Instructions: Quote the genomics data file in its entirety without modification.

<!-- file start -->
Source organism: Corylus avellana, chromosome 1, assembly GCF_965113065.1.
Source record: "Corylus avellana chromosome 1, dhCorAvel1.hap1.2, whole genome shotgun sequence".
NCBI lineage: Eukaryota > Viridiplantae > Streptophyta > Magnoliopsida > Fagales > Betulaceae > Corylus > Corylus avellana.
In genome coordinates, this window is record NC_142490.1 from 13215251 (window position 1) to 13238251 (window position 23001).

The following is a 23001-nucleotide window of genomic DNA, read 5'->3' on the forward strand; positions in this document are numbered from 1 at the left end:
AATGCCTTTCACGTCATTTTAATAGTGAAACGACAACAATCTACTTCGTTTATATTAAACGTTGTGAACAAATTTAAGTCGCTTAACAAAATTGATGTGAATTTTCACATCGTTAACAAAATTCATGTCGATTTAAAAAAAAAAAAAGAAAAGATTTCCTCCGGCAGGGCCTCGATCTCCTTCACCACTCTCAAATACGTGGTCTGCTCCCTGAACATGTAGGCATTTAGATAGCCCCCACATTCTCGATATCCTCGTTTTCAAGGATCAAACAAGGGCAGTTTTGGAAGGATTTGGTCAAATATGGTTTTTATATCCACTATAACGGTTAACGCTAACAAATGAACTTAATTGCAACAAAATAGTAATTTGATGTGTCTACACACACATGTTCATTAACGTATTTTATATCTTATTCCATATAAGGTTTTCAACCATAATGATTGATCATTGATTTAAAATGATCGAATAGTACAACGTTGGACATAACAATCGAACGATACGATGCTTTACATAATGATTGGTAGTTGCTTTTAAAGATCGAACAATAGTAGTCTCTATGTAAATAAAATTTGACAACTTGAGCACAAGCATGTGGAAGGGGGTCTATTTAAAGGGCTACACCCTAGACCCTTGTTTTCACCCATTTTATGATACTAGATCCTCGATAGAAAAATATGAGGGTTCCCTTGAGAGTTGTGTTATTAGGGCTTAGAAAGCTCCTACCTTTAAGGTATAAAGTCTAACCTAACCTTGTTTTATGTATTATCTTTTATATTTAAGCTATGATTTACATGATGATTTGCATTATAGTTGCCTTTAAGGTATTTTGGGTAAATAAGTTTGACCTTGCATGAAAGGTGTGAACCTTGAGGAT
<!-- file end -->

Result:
Source organism: Corylus avellana, chromosome 1, assembly GCF_965113065.1.
Source record: "Corylus avellana chromosome 1, dhCorAvel1.hap1.2, whole genome shotgun sequence".
NCBI lineage: Eukaryota > Viridiplantae > Streptophyta > Magnoliopsida > Fagales > Betulaceae > Corylus > Corylus avellana.
In genome coordinates, this window is record NC_142490.1 from 13215251 (window position 1) to 13238251 (window position 23001).

The following is a 23001-nucleotide window of genomic DNA, read 5'->3' on the forward strand; positions in this document are numbered from 1 at the left end:
AATGCCTTTCACGTCATTTTAATAGTGAAACGACAACAATCTACTTCGTTTATATTAAACGTTGTGAACAAATTTAAGTCGCTTAACAAAATTGATGTGAATTTTCACATCGTTAACAAAATTCATGTCGATTTAAAAAAAAAAAAAGAAAAGATTTCCTCCGGCAGGGCCTCGATCTCCTTCACCACTCTCAAATACGTGGTCTGCTCCCTGAACATGTAGGCATTTAGATAGCCCCCACATTCTCGATATCCTCGTTTTCAAGGATCAAACAAGGGCAGTTTTGGAAGGATTTGGTCAAATATGGTTTTTATATCCACTATAACGGTTAACGCTAACAAATGAACTTAATTGCAACAAAATAGTAATTTGATGTGTCTACACACACATGTTCATTAACGTATTTTATATCTTATTCCATATAAGGTTTTCAACCATAATGATTGATCATTGATTTAAAATGATCGAATAGTACAACGTTGGACATAACAATCGAACGATACGATGCTTTACATAATGATTGGTAGTTGCTTTTAAAGATCGAACAATAGTAGTCTCTATGTAAATAAAATTTGACAACTTGAGCACAAGCATGTGGAAGGGGGTCTATTTAAAGGGCTACACCCTAGACCCTTGTTTTCACCCATTTTATGATACTAGATCCTCGATAGAAAAATATGAGGGTTCCCTTGAGAGTTGTGTTATTAGGGCTTAGAAAGCTCCTACCTTTAAGGTATAAAGTCTAACCTAACCTTGTTTTATGTATTATCTTTTATATTTAAGCTATGATTTACATGATGATTTGCATTATAGTTGCCTTTAAGGTATTTTGGGTAAATAAGTTTGACCTTGCATGAAAGGTGTGAACCTTGAGGAT